Don’t blame SpaceX for this rocket on a collision course with the Moon

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Last January, said the upper stage of a SpaceX Falcon 9 rocket would collide with the Moon in early March. Predictably, the prediction sparked a flurry of criticism, much of it critical of Elon Musk and his private space company. After all, the event would be a rare misstep for SpaceX.

But it turns out Elon and company aren’t about to lose face. Instead, fate is more likely to befall China. That’s because Gray now says he made a mistake in his initial identification of a piece of space junk that he and other astronomers dubbed WE0913A in 2015.

When Gray and his colleagues first spotted the object, several clues led them to believe it was the second stage of a Falcon 9 rocket that carried the National Oceanic and Atmospheric Administration satellite to deep orbit the same year. The identification of the object probably would not have been reported in the mainstream media if astronomers had not later discovered that it was about to collide with the Moon.

“In 2015, I (mis)identified this object as 2015-007B, the second stage of the DSCOVR spacecraft,” Gray said in a post he posted on Saturday that was spotted. . “I had pretty good circumstantial evidence for identification, but nothing conclusive,” Gray added. “It was not at all unusual. High-flying space junk identifications often require a bit of detective work, and sometimes we never find the identity of a bit of space junk.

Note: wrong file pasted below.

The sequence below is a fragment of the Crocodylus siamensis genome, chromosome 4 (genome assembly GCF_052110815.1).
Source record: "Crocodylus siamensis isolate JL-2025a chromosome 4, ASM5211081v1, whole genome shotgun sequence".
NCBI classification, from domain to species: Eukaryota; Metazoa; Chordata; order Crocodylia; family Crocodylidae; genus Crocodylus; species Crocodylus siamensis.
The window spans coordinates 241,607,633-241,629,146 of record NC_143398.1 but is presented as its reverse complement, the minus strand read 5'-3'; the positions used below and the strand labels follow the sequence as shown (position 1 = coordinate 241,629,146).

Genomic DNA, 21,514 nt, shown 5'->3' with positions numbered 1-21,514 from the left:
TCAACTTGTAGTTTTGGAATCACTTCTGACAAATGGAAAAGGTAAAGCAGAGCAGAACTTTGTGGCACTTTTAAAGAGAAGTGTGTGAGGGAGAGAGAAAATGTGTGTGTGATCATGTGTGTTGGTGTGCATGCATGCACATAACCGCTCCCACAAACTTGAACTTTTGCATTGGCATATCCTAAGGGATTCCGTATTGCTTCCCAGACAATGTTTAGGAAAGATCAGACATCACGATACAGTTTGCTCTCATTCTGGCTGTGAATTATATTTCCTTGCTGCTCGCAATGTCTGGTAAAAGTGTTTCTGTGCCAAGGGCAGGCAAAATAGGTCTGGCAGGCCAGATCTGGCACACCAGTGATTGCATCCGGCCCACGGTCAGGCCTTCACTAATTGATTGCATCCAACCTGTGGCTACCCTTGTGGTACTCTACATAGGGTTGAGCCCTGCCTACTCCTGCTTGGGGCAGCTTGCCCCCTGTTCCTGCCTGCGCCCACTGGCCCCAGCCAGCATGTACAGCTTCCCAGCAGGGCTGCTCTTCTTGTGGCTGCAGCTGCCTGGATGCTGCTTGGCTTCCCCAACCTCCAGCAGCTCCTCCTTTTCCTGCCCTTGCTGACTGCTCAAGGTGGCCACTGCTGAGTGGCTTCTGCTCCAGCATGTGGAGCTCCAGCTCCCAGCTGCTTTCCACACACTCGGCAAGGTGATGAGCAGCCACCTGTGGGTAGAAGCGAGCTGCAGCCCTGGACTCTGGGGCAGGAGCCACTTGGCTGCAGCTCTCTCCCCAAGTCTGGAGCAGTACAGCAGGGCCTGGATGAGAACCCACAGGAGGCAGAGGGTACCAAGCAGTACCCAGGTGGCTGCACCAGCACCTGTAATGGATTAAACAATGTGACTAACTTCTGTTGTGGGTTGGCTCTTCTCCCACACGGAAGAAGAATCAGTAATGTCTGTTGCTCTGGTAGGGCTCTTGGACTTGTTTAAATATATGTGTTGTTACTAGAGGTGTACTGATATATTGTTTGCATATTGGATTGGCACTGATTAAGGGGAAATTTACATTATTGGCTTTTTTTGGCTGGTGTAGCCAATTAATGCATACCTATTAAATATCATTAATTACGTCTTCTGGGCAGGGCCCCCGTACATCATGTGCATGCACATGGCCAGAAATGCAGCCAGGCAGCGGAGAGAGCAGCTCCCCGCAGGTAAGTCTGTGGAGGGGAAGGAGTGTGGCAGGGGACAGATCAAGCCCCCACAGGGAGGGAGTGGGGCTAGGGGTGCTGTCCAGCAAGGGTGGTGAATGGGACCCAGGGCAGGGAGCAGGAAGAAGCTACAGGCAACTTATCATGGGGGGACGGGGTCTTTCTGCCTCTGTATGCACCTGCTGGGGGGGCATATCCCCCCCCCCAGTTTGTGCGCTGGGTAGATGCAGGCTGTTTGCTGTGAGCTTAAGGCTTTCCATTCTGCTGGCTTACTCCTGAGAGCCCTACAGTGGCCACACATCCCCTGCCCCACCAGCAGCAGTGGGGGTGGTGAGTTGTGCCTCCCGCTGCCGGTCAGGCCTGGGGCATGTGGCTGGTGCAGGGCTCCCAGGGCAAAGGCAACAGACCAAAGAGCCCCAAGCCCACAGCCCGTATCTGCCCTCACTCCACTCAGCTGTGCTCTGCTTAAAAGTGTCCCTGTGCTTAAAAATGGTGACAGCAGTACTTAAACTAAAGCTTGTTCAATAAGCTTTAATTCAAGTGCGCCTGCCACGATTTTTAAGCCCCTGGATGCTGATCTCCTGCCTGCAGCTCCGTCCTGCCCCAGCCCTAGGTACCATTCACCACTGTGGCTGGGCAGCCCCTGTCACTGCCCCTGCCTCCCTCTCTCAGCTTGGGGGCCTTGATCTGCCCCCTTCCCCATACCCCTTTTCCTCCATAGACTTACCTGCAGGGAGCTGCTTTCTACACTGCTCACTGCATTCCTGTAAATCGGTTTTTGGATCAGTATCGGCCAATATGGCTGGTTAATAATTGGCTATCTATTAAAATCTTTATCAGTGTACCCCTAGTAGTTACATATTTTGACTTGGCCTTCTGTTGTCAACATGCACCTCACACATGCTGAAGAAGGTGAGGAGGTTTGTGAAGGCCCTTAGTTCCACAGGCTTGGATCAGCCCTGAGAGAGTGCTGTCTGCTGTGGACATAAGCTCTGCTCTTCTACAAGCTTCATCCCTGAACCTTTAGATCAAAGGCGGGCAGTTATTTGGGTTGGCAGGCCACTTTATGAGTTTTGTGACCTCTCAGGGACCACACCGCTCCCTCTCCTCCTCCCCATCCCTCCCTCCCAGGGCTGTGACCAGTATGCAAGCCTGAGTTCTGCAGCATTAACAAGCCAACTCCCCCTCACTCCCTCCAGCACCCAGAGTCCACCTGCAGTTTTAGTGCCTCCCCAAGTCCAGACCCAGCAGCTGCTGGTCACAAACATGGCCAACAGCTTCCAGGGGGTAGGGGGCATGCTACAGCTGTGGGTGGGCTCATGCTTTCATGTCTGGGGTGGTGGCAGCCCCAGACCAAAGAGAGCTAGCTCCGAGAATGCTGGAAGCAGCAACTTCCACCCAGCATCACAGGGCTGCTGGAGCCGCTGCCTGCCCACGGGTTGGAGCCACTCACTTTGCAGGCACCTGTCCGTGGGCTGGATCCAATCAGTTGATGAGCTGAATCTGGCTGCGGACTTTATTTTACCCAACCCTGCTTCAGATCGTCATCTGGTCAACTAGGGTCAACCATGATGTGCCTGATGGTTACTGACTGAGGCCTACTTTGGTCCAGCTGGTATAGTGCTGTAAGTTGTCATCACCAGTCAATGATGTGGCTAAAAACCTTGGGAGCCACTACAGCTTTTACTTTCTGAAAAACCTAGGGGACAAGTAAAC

We might never have known the real identity of the debris had it not been for the engineer from NASA’s Jet Propulsion Laboratory. He contacted Gray on Saturday to ask about identification. According to Giorgini, NASA’s Horizons system, which can estimate the location and orbit of nearly half a million celestial bodies in our solar system, showed that the trajectory of the DSCOVR spacecraft did not. brought close to the Moon. As such, it would be unusual for its second stage to then veer off course and strike the satellite. Giorgini’s email prompted Gray to re-examine the data he had used to make the initial identification.

Gray now says he is reasonably certain the rocket that is about to collide with the moon belongs to China. In October 2014, the country’s space agency launched its Chang’e 5-T1 mission on a Long March 3C rocket. After piecing together the probable trajectory of this mission, he discovered that the Long March 3C was the best fit for the mysterious object that is about to strike Earth’s natural satellite. “Returning to orbit to launch the Chinese spacecraft makes perfect sense,” he said. . “It ends with an orbit that passes the Moon at the right time after launch.”

Gray went on to say The edge this episodes like this highlight the need for more information about rocket boosters traveling through deep space. “The only people I know who pay attention to these old rocket boosters are the asteroid tracking community,” he told the outlet. “That sort of thing would be considerably easier if people launching spacecraft — if there was a regulatory environment where they had to report something.”

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